As a contractor, you already wear a lot of hats. Business owner. Manager. Master of at least one construction skill. For the most part, you focus on the management portion of the construction biz, subcontracting out the different skills needed and acting as the ring-leader of the three-ring circus that is the building industry. You can still swing a hammer, but you’re usually too busy with the day-to-day management duties to be in the trenches.
But then things start to slow down. There are fewer structures being built and therefore, fewer projects for you to manage. However, people still need kitchens remodeled, bathrooms refreshed and new porches and patios. Even though you’ve spent the last few years as a general contractor, maybe it’s time to learn a new skill, something you can fall back on when building slows down.
What Did You Want to Do?
We seriously doubt you woke up one morning as an 8-year-old and decided you wanted to be a general contractor. It’s more likely that you wanted to be an electrician or a plumber or a carpenter, and after years of working in those trades, you fell into contractor work. Is going back to working your primary trade an option? Do you still enjoy doing it? If so, do you need to hone your skills or get additional certifications? It might be worth it if it means another viable revenue stream.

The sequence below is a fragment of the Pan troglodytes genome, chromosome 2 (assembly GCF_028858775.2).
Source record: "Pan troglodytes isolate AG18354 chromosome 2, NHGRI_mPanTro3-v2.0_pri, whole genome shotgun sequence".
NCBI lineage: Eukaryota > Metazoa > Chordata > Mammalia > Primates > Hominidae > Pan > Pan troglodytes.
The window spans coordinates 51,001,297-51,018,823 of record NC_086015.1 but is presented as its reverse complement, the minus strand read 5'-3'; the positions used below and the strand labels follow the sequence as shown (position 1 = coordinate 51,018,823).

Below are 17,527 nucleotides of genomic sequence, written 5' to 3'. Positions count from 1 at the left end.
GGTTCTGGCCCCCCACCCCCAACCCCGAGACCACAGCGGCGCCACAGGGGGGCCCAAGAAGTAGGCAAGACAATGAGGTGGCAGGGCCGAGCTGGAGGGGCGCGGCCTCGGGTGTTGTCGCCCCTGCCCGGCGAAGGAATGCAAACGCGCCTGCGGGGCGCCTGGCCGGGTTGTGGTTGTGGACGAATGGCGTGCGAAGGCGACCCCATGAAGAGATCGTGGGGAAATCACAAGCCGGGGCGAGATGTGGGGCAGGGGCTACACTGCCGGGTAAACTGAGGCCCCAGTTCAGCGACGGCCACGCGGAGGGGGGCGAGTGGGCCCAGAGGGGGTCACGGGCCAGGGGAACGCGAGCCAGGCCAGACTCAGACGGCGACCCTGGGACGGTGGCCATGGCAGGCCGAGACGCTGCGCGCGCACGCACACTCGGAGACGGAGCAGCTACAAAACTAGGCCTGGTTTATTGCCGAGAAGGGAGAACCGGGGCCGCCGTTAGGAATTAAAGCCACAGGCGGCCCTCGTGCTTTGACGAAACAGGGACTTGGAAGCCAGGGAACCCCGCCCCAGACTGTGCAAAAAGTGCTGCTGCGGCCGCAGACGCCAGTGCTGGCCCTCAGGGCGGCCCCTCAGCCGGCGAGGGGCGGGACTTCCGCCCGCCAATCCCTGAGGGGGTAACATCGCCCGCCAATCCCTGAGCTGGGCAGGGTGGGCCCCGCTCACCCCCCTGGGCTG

What Interests You Now?
Okay, so maybe you don’t really want to work in your original trade anymore. Maybe that’s why you became a GC to begin with. Are there any other trades that interest you? Does installing specialized lighting tickle your fancy? How about installing outdoor kitchens? Have you ever been on a job, seen a completed project and thought, “That’s something I’d like to try and tackle someday”? Maybe that pursuit could make a good second income stream for you. Of course, it would depend on how much additional skill, education or licensing you may need, but even if you started from scratch, if it’s a skill you want to add, the expense and time commitment could be well worth it.
What is the big thing that everyone is clamoring to do for their properties? Are people jonesing for outdoor living and kitchen areas? Are upgrading patio and pool areas all the rage? Investigate the more popular remodeling trends in your area and if any of these interest you, add them as a side gig.
Adding to your skillset is never a bad thing because you can never know how to do too much. And when work slows in one area, having skills in other areas means that you can just put on a different tool belt and keep working. If you’re lacking in the skills area (and let’s be real, it’s not hard for that to happen, especially if you’ve spent years working in one specific area), it’s never too late to gain additional skills to make yourself more marketable and employable. So, think about what you’d like to add to your stable of skills, look around at what’s popular in your area and add that skill now.
Do you have another skill set you fall back on when contracting work is slow?